Where to climb in Staunton

With so many options, it can be difficult to know where to start when visiting Staunton. Here are a couple of places to get you going. The park has two main parking areas, The Meadow Lot which offers access to crags on the east side of the park, and the Lazy V lot which accesses the north and west portion of the park.

The greatest concentration of climbing is accessed from the Lazy V Lot, including Staunton Rocks, a complex of several crags with a variety of grades, lengths, and climbing styles. This guide will focus on Staunton rocks as an introduction to Staunton. From the park entrance and ranger station, proceed up the entrance road for a half mile, to a signed left turn toward Lazy V (straight brings you up to the meadow lot). Follow this road for a few minutes till it ends at the Lazy V Parking lot. For all crags, find the trail near the restrooms on the north side of the lot. Take this for 100 yards where it intersects a dirt old road (now closed to public vehicles). Turn left (west) and go a short distance before you pick up the Old Mill trail on the right. Follow this a short distance to where it intersects the Staunton Ranch Trail. From here, approach info is included in each crag.

Best Beginner Climbing Area: The Pooka Kings Landing

Climber at the Base of “Winter is Coming” 5.6, Pooka

If you are out with friends for some casual climbing, climbing with kids, or just transitioning from gym to crag, The Pooka is a great place to start. With a close concentration of moderate sport climbs from 5.4-5.10 including several in the 5.6-5.8 range, a quick approach, and lower-off hooks on every climb, this is a highly accessible crag. For those wanting a bit more challenge, this cliff offers a couple of trad climbs, as well as a few harder sport climbs to 5.11 and two fully bolted multipitch climbs. From the junction of Old Mill and Staunton Ranch Trails, continue north on Old Mill for 5-10 minutes until you see a signed climber’s access (CA) trail on the left. Follow this for a couple of minutes to where you will reach the cliff near the canyon amphitheater. Follow the trail that breaks left. You will reach the cliff again near the base of the rightmost route at Kings Landing.

Routes here are closely bolted with hooks to lower off at the anchors. Climbing White Walker (5.4) provides access to a ledge from which you can easily set top ropes on the other routes.

Best Multiple Pitch Climbs: Park View Dome

Climbers on “Heads High” 5.7, Parkview Dome

With a 15-minute approach and a variety of quality, all-bolted multipitch climbs, Parkview dome is bound to become a destination for those learning multipitch skills or wanting to cover a lot of ground in a short time. Most of the belay stances are at comfortable ledges, making transitions and rope management easier. The climbing can feel like Boulders Flatirons, with long routes on highly featured slabs, but without the runouts. All sport routes can be climbed and rappelled with a single 60-meter rope. From the junction of Staunton Ranch and Old Mill Trails, head left (West) on Staunton ranch. You will pass a kiosk with information about Staunton Rocks, and 10 minutes further the Whistle Pigs. At this point, you will see two larger domes to the right, and a couple of minutes further on the trail, you will see a signed Climbers access trail cutting up to them on the right, take this, and then an immediate left on another CA trail up to the cliff. You will reach the base of Parkview dome near the base of Heads High, a 4-pitch all bolted 5.7. This is a great intro to the multi-pitch climbing on Parkview and is currently the furthest left-bolted route on the dome. Moving right you will pass a couple of trad climbs, and the next multi-pitch sport route Chase the Sky a 3 pitch 5.7. There are several other single and multi-pitch routes all in the 5.7 range as you continue up and right around the dome.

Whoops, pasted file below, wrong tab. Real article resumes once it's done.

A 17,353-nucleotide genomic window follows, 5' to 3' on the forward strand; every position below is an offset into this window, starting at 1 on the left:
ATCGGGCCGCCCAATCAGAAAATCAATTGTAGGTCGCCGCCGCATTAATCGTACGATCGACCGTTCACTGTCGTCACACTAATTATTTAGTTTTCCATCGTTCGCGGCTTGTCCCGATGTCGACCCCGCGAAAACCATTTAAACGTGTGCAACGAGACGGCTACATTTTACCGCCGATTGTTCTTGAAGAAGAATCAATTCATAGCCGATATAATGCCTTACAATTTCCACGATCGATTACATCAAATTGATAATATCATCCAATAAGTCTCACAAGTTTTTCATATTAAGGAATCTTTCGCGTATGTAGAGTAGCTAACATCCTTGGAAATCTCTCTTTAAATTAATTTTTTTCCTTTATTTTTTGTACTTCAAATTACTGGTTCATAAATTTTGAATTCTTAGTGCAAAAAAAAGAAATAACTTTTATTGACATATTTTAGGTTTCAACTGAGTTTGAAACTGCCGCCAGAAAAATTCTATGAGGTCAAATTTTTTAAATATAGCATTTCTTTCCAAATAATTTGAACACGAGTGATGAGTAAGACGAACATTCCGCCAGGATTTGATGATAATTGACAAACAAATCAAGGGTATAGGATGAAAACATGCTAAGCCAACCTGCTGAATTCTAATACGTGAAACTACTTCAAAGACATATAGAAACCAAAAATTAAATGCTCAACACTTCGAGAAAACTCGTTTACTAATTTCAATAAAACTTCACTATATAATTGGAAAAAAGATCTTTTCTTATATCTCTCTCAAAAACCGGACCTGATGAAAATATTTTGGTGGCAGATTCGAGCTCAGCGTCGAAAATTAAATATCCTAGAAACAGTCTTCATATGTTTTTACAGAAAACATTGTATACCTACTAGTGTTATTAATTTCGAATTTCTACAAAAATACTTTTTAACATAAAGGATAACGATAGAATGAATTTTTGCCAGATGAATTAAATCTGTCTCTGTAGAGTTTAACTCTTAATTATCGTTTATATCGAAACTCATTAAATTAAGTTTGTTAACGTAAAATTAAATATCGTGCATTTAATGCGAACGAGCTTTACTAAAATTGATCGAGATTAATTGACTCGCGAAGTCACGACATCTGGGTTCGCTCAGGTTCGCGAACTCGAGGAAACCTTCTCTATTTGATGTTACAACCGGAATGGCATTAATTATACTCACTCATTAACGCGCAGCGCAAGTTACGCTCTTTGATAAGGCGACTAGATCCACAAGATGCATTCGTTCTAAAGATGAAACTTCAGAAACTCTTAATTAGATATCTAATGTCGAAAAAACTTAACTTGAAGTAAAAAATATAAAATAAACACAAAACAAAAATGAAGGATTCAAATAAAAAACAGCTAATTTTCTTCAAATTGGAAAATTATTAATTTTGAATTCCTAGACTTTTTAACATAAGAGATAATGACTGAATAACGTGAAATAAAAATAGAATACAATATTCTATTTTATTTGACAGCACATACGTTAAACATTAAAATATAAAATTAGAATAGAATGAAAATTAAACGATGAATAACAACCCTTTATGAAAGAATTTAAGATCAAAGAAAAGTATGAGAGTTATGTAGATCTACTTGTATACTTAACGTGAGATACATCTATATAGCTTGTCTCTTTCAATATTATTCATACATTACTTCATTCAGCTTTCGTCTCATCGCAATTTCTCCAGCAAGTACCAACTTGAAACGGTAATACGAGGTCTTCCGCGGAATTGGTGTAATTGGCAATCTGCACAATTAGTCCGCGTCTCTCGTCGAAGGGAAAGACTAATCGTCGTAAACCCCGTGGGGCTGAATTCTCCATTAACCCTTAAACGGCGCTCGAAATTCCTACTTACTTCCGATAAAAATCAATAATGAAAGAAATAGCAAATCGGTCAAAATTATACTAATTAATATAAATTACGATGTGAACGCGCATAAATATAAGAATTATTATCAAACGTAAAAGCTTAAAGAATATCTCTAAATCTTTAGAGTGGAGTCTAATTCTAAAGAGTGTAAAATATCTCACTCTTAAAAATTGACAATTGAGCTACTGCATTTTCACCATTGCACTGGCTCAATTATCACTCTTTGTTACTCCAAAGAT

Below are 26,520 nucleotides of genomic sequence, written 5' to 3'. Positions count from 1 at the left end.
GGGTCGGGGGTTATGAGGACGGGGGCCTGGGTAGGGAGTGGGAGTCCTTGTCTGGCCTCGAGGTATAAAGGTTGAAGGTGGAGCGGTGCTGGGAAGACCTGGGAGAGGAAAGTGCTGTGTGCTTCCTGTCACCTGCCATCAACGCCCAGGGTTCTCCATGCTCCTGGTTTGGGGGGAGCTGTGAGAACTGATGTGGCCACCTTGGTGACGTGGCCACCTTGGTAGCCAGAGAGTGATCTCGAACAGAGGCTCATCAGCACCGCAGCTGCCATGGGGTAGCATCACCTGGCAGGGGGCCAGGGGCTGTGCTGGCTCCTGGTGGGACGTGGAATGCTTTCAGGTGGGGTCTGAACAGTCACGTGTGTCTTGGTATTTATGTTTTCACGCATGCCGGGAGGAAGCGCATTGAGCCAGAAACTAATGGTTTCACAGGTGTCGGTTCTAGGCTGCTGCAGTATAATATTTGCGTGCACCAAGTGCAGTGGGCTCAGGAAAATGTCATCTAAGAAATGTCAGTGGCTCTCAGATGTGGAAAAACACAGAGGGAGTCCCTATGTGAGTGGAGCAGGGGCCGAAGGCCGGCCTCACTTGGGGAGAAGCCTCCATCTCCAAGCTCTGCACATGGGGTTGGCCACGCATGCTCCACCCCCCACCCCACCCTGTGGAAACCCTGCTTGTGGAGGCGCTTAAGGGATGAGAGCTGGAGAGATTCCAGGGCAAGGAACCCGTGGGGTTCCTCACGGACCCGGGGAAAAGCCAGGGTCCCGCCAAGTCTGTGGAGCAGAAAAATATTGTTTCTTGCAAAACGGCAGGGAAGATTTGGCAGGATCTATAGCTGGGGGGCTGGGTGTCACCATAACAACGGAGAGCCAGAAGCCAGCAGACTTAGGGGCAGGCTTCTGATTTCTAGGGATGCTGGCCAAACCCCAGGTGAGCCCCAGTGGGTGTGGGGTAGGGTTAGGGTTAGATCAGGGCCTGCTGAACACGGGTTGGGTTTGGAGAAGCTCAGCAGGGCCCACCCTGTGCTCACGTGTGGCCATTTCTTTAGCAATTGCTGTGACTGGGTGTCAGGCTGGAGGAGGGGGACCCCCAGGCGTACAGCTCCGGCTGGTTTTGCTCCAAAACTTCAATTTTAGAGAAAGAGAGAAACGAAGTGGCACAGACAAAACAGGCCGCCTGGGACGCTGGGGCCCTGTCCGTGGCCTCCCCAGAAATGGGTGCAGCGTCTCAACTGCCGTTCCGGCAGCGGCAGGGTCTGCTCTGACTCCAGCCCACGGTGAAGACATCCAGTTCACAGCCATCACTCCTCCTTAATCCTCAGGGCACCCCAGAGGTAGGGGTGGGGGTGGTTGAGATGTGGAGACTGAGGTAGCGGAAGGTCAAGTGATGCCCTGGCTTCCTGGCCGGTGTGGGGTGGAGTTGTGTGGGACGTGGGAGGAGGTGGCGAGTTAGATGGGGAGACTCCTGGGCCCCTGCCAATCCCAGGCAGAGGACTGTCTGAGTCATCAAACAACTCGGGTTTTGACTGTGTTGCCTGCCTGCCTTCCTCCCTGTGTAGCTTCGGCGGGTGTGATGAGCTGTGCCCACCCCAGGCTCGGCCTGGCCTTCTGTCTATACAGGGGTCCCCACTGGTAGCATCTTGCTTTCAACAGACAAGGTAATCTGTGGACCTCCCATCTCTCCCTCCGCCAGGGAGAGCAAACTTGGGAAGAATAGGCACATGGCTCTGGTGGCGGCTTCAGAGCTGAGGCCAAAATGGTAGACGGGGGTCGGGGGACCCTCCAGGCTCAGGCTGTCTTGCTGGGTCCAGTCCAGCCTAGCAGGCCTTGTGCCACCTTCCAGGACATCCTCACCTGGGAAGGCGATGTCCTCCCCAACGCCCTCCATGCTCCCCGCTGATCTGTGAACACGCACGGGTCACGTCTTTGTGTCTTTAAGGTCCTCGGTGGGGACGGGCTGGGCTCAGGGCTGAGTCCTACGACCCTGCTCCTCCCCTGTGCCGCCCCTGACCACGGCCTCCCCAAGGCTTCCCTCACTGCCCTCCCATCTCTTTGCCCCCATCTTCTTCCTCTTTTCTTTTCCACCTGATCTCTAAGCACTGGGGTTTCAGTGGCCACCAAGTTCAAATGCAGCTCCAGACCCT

Best Hard Sport Climbing: The Dungeon

If you are looking to project some hard lines, or get your pump on, check out The Dungeon. With 28 routes from 5.10-13d, this is a great place to try hard clipping bolts (it also offers a few hard trad climbs!). From the junction of Staunton Ranch and Old Mill trails, head left (west) on Staunton Ranch for a few minutes to an obvious information kiosk. Take the Climbers Access trail on the right just past the kiosk and follow well-signed trails another few minutes trending left to the Dungeon.

Ice climbing: Elk Creek Falls

Elk Creek Falls

This moderate, WI2 flow requires around an 8-mile hike round trip. Start at the Lazy V lot and head North-West along the Scout Line foot trail. In 1.5 miles you will hit a junction, and veer left on the Marmot Passage trail. Once you reach Elk Falls Pond, you’ve almost made it. Continue a mile South-East to find the falls. Whether it’s worth the hike is up to you to discover!

What to bring

With almost 300 sport climbs, many climbers will be happy exploring Staunton with just a rack of draws and a rope. While there are some longer routes, most climbs can be done with a single 60-meter rope. Most routes feature hooks for easy cleaning at anchors, but please top rope off your own gear, and just lower off at the end of your session. The rock quality is quite good, and most routes have been cleaned, but wearing helmets is always a good idea. For those wanting to get on some of the 100+ trad climbs in the park, a standard rack will get you up most climbs. With its higher elevation and mountain weather, it’s a good idea to bring a rain jacket, especially in summer when afternoon thunderstorms are common.

Getting to Staunton State Park

Staunton is located just north of Hwy 285 between the towns of Conifer and Pine about 40 miles Southwest of Downtown Denver. The park address is

12102 S. Elk Creek Road

Pine, CO, 80470

From the Junction of 285 and 470, head west on 285 South toward Fairplay. After 19 miles take the signed exit for Elk Creek Road and Shaffers Crossing. Turn Right headed North on Elk Creek rd. and continue for 1.3 miles to the signed entrance for Staunton on the right.

The Geology of Staunton State Park

Official Park Map

Let us show you around!

Wanting to get more information on Staunton, or an expert guide to show you more of the classic climbs in Staunton? Golden Mountain Guides is a permitted guide service in Staunton, and our professional guides can show you where to climb, and help you build the skills to get on anything in the park.

Many routes are listed on Mountain Project, and a digital guidebook is available on the Rakupp app.